You know what it is: one hip pushed out to the side when standing, usually to hold a child. In the physical therapy world, it is “Hip Adduction Syndrome.” Daddies can get it too, and so can non-parents, but women who are mothers are most susceptible. Over time, standing this way puts pressure on the hip and predisposes the lower back, knees, neck and shoulders to arthritis.
In the image above, notice how the right hip is pushed outward and upward, causing an imbalance at the pelvis. The right shoulder comes down to compensate, causing a curve in the spine. Because one shoulder is low, the neck is not centered, creating a vulnerability where the neck meets the spine (at that bump which is the C7 or T1 vertebra.) The left knee caves inward, and this causes stress on the inner knee and causes the left foot to overpronate (roll inward excessively). The right knee also endures extra stress.
When this position is performed by a new mother, the effect is exaggerated because of her loose ligaments (tissues that attach bones to each other). The hormones that allow us to give birth do so by loosening our ligaments, and these hormones stay around for a while. Once stretched, ligaments do not regain their previous tightness.
What is a mother to do?
We can learn to tighten our muscles to prevent our hips from sagging this way. We have to be intentional about it, because, as many of you mothers know, these muscles do not just spring back on their own. The lower abdominals have been stretched and lengthened from pregnancy, so they are reluctant to shorten and tighten. (Learn to tighten them with the Stronger, Tighter Abdominals post). The right gluteus medius muscle becomes stretched out when we stand with the right hip shift, making it difficult to activate.
But it is so much easier to stand with the hip shift!
Yes, that is true. The body will do what is easiest, right up until you experience too much mobility and pain in one area. Common diagnoses include bursitis, sciatica, iliotibial band syndrome and piriformis syndrome–all due to this movement pattern.
We must teach ourselves to tighten the muscles to get the spine back into neutral. Yes, it will be harder when we hold a child. We begin by isolating the muscle without any additional weight. We can use yoga.
Yoga poses should focus on hip stability, not flexibility
It is important that yoga poses for opening the hips are performed with hip stability. This means not stretching as far as we can into the following poses: high and low lunge, warriors 1, 2 and 3, and any pose that involves standing balance. Just because we can go further into a pose does not mean we should. When we go too far, we are unable to activate the joint stabilizing muscles. Consequently, the joint is put at risk.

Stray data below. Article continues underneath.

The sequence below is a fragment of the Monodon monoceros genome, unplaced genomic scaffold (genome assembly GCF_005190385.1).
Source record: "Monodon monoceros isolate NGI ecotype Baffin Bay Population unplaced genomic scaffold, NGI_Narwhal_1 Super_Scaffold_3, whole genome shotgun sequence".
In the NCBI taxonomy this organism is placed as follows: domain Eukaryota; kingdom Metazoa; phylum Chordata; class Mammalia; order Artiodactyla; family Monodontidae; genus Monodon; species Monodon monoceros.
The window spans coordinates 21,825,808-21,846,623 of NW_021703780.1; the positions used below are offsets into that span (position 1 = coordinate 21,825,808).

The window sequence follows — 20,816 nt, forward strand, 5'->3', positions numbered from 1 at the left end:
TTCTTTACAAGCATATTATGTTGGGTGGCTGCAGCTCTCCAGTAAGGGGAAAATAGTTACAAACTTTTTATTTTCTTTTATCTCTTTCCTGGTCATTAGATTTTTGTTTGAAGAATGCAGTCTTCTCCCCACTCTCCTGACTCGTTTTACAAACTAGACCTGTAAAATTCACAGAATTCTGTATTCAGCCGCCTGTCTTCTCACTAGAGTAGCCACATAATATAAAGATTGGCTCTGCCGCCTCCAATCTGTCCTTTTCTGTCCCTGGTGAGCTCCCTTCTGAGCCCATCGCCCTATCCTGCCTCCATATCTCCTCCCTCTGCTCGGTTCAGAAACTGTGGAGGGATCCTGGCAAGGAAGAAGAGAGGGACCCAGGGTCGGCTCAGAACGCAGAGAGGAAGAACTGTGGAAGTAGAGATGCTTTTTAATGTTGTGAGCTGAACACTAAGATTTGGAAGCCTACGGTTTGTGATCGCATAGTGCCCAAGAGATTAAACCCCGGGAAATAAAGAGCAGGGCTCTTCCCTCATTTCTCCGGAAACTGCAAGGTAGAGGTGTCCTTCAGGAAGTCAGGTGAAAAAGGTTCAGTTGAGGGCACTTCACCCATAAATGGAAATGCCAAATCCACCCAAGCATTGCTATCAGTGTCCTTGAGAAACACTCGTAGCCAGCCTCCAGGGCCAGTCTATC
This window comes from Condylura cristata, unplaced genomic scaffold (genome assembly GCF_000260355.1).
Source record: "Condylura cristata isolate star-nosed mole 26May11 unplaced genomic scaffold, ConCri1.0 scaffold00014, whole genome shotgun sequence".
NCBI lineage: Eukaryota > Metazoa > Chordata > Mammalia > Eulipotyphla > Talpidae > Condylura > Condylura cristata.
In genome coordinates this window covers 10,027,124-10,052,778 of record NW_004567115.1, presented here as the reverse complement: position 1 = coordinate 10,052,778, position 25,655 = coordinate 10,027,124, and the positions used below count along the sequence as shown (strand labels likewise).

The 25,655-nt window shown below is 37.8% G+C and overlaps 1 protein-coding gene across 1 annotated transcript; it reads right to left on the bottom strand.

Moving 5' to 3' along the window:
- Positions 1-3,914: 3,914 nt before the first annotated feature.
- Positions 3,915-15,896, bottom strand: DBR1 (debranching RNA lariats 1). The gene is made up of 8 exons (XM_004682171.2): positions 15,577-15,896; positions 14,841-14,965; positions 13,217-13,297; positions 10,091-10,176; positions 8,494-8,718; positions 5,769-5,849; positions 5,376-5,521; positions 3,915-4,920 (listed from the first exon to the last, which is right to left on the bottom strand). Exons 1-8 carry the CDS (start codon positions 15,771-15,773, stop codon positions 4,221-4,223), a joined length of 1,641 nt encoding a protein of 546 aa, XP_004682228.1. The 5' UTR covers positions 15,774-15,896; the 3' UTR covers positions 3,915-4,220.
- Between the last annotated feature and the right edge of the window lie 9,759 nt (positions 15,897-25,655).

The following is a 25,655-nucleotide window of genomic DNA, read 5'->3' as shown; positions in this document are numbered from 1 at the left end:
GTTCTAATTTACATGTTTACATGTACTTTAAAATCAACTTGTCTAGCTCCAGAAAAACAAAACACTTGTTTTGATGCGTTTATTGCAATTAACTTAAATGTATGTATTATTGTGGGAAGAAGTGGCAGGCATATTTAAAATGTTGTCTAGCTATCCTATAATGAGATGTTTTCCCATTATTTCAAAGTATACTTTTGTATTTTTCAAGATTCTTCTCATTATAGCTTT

Look at the difference in the hip position between these two images.
Notice how the left image mimics the “mommy hip” illustration.
Make the correction to low lunge
- Press the right heel into the floor as you draw the right knee out
- Lift the spine upward away from the left shin which grounds into the floor
Now we are strengthening the muscles that will keep our hips aligned in standing and when lifting a child. (Specifically, we have tightened up the right gluteus maximus and medius by activating external rotation and abduction forces at the hip.)
Avoid hip adduction forces throughout the day
Any time the knee is pulled in toward the midline of the body (hip adduction), this contributes to “mommy hip.” Crossing the legs when sitting or letting the knees come together when getting up from sitting can also contribute to this problem.
Make the correction when standing
- Remind yourself to tighten the butt muscles frequently
- Try not to let weight shift over into one hip more than the other
- When you hold your child on one hip, tighten the muscles of that hip to prevent excessive sway
If you find that you cannot, it means you need a break!